It doesn’t take long in life to learn, birthdays aren’t always happy. For Lisa Searchinger, executive director of Longmont’s Homeless Outreach Providing Encouragement, her organization’s 10th anniversary this year is somewhat bittersweet. Without doubt, there is much to celebrate: expanded services, greatly increased awareness of Longmont’s needs by the community at large, for instance. And, particularly, the incredible work that has and can be accomplished thanks to the tireless dedication of committed staff and volunteers. The reasons for the organization’s existence, however, aren’t exactly jubilant.
A 501(c)3, HOPE’s mission is to provide life-sustaining and supportive services for homeless and at-risk individuals to encourage stability and self-sufficiency. Its work goes well beyond the words alone; HOPE’s work is guided by principles of compassion, community, encouragement, leadership and stewardship. Services are far from “handouts”. They are offered with the mindful, strong belief that every individual deserves to be treated with respect and dignity; with understanding and intentions to work with individuals on a case-by-case basis to support everyone in the opportunity to lead a healthy and productive life.
“Nobody really thought we’d still need to have a non-profit with a mission like ours after ten years,” Searchinger says. “We have made enormous strides during this first decade. But the sobering truth is, actually the need continues to grow. When HOPE was founded, there were about 25 to 30 people seeking shelter on a given night during the coldest months. Last winter was our first year providing seasonal overnight warming services, and we served more than 300 people seeking shelter.”
What factors are behind increased homelessness in Longmont? Not surprisingly, the answer is multifaceted and complicated. Yet, at the same time, there are certain undeniable variables that are clear-cut causes. “In the fall of 2006, Boulder County Cares came to Longmont,” says founding board member Ann Jennings, who remained a committed volunteer after her board term concluded. “This was their first street outreach in Longmont, and it coincided with a winter of just horrible storms. That winter, five people in Boulder county died of exposure. Our original director, Bray Patrick-Lake, had been a Longmont police officer. Through her job, her contact with people on the streets compelled her to leave the force and take a job instead as Program Director for Boulder County Cares, whose program ran September through April. After that tough winter, when the program concluded, a group of us realized that Longmont has distinct needs, and enough need to warrant our own program directed specifically to Longmont, one which would be Longmont-specific and would operate 365 days a year.”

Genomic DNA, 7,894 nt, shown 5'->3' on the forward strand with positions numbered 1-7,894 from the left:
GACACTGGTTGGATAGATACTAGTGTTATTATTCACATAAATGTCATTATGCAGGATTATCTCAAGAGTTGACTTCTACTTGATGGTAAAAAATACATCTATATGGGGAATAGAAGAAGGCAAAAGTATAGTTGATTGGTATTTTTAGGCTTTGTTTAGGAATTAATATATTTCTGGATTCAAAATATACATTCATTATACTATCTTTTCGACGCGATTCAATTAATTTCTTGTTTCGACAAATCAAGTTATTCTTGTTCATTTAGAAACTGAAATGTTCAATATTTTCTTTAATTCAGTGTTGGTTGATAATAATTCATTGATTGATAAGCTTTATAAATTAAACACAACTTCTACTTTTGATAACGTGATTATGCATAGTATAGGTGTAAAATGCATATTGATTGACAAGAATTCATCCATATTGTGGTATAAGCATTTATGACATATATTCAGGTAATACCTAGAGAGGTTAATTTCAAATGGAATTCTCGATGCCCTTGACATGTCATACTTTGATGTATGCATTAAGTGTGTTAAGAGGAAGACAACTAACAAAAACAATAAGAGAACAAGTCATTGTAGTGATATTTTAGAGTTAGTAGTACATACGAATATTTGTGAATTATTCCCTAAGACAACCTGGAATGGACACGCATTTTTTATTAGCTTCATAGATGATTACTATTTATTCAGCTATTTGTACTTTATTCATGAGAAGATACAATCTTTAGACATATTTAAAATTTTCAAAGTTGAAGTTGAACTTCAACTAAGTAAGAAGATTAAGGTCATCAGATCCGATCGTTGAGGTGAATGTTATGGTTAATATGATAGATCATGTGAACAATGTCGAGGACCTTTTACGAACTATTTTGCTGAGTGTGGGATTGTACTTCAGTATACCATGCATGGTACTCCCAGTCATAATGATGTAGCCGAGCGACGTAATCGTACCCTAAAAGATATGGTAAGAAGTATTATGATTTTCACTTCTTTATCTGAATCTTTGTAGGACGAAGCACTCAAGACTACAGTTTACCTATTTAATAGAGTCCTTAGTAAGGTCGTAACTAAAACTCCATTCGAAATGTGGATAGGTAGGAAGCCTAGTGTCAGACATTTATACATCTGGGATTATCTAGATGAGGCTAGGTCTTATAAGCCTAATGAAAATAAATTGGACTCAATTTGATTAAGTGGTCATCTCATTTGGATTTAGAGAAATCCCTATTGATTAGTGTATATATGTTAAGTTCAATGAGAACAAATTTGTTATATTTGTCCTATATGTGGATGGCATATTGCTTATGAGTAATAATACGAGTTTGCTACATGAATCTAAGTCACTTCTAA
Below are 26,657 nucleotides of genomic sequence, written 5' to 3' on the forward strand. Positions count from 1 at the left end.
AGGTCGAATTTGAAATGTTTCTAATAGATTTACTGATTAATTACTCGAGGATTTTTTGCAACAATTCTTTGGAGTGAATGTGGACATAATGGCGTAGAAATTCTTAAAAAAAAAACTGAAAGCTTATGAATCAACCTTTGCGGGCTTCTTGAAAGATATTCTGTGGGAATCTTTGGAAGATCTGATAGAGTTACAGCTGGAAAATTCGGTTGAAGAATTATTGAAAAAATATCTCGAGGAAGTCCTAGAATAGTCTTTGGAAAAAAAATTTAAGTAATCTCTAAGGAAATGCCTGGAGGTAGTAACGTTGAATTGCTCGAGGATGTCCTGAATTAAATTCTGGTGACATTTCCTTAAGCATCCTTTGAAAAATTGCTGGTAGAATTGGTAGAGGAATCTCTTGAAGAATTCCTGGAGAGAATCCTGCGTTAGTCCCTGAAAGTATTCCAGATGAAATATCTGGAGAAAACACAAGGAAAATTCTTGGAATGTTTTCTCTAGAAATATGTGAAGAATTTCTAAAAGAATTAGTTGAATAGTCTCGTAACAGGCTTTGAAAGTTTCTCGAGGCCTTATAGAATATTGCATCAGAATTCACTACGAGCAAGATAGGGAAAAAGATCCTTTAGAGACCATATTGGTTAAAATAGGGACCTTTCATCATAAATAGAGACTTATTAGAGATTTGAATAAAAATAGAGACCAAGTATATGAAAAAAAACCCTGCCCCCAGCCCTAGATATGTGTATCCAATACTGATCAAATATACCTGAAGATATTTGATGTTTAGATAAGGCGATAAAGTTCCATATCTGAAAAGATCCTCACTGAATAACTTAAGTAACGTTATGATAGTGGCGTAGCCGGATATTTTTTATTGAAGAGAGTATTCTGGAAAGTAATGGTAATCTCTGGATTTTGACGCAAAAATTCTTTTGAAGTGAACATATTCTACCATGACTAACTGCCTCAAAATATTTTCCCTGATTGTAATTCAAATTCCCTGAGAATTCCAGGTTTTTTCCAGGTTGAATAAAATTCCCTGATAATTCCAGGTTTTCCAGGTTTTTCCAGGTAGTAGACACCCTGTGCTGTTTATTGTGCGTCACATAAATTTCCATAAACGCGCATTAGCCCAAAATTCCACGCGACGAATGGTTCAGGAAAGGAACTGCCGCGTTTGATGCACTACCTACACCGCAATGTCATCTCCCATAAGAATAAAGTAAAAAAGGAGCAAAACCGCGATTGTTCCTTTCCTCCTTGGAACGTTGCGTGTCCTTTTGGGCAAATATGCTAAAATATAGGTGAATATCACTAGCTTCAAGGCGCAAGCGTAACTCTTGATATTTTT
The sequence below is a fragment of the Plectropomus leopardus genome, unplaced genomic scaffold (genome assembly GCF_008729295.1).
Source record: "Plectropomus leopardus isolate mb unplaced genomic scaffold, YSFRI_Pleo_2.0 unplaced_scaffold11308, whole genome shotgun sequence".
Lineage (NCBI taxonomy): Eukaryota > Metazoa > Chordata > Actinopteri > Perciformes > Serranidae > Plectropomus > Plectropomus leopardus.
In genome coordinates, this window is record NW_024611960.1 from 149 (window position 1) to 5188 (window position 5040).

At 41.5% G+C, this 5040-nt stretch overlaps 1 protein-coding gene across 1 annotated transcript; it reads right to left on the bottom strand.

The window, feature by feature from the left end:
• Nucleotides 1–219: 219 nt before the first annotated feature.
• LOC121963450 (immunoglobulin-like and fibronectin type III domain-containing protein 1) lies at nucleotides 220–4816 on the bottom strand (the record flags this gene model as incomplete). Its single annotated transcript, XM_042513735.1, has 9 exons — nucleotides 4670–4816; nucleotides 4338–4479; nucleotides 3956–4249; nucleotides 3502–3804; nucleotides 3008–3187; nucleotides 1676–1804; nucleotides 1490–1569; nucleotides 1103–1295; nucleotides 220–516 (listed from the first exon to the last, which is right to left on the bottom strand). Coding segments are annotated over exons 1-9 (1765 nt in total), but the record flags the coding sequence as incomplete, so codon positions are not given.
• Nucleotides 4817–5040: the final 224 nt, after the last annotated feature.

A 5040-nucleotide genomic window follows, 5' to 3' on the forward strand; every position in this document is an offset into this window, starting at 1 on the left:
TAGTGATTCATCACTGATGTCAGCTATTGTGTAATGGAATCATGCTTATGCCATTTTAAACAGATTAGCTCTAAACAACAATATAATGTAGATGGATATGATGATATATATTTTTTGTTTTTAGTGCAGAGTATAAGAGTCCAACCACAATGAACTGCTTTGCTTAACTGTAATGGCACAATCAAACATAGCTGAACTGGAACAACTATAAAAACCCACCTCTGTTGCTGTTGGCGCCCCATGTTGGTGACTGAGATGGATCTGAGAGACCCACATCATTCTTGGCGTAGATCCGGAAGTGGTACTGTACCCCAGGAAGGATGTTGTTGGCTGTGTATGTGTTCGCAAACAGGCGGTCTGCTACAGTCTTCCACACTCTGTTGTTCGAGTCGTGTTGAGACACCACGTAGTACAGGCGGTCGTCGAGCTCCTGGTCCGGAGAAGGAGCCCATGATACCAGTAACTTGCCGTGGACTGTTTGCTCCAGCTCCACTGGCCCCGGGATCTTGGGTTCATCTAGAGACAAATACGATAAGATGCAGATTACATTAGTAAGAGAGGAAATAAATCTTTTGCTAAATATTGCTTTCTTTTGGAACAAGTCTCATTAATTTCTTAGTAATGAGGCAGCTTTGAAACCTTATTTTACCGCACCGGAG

The group, then consisting of about 14 board members, mobilized quickly, organizing and attaining the 501(c)3 designation. By the time HOPE was an official organization, the group, which continues to be run significantly through volunteer efforts, had worked their way up to about 100 volunteers. Since then, numerous circumstances have served to highlight and exacerbate the problems of homelessness in Longmont.
“In 2008, our country was hit with financial disaster,” Jennings says. “The whole housing crisis had a huge impact on people, contributing greatly to instability. So many people lost their homes. Then we had the flood of 2013…more people losing homes. The situation is different from when we started. HOPE has become to a large extent a safety net to people who are not technically unsheltered.”
HOPE holds an unwavering belief that all residents of our community deserve a stable and affordable place to live. Unfortunately, today there is less affordable housing than ever. “Minimum wage has not kept up with the cost of living,” Searchinger says. “You need to be working three full-time jobs at minimum wage just to find a place to rent, let alone buy here. It’s simple math. It doesn’t work. A comprehensive solution requires joint planning and investments from public, private and nonprofit sectors. It must include multiple forms of housing–affordable housing for low and moderate wage earners, physically accessible housing for seniors and those with disabilities, and permanent supportive housing for the chronically homeless.”